Firstly, legal aid is still available for family mediation provided the parties come within the financial eligibility limits.Your friend and her former partner should look initially at the Family Mediation Council website. It is hoped that this website will become a central hub of information for family mediation. They can search for mediators in their area. They should try and agree say two or three mediators that they would would both be happy to instruct. Both should have an informal chat with the proposed mediators for the purpose of evaluating whether they wish to instruct the mediator. For example availability may be an issue if the mediation has to take place quickly or information about the professional background of the mediator may be important given the subject matter of the dispute or levels of emotional conflict. Most mediators have websites so much information about a mediator can be obtained there and anything that is not on the website or requires clarification can be asked about. It is important that both parties feel that they can work with the mediator and speaking with a mediator is a good way of assessing this. I hope this helps - if you need more information please say.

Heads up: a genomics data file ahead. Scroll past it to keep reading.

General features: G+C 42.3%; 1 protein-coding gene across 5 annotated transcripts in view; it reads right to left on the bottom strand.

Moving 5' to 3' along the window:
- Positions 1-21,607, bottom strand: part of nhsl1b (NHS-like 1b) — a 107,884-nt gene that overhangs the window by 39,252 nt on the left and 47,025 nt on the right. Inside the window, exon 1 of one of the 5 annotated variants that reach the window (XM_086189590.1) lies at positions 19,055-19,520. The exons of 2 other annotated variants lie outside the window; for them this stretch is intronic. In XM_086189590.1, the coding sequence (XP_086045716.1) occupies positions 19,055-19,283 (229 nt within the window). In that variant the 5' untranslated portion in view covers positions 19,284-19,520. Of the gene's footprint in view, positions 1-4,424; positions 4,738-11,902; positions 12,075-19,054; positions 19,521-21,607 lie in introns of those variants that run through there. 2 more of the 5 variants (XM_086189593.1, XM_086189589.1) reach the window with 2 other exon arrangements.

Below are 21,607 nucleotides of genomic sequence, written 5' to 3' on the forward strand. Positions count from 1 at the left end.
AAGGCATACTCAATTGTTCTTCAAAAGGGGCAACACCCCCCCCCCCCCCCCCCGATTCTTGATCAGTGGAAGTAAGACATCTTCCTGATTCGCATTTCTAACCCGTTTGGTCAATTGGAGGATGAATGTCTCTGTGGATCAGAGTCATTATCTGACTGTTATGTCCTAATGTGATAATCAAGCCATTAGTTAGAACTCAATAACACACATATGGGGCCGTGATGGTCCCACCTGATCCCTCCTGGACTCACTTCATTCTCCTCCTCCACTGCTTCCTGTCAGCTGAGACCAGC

If anyone would like to read Amina's fantastic blog post around the subject of Family mediation please just click here. Remember Amina is here all week so do keep your questions coming!
Thank you so much for your response, I passed this back to my friend who said that she has had it confirmed by a mediator that she is unable to get legal aid however thinks her partner should be able to, would that mean they could both attend mediation or would she still be required to pay. Your help is greatly appreciated!
What support exists for children who are the victim of seperated and feuding parents? Are they able to take part in mediation, for instance?
I am very happy to help - thank you for posting such a useful question.
In answer to your second question - both can attend mediation but if your friend is not eligible for legal aid she will have to pay. If her partner is eligible for legal aid they need to look for mediators who undertake legally aided mediation. Mediators listed on the Family Mediation Council website will state whether or not they undertake legally aided mediation. Hope that helps.
Thank you for getting in touch.
Children can take part in the mediation process with family mediators who have undertaken specialist training in consulting children in mediation (Direct Consultation with Children).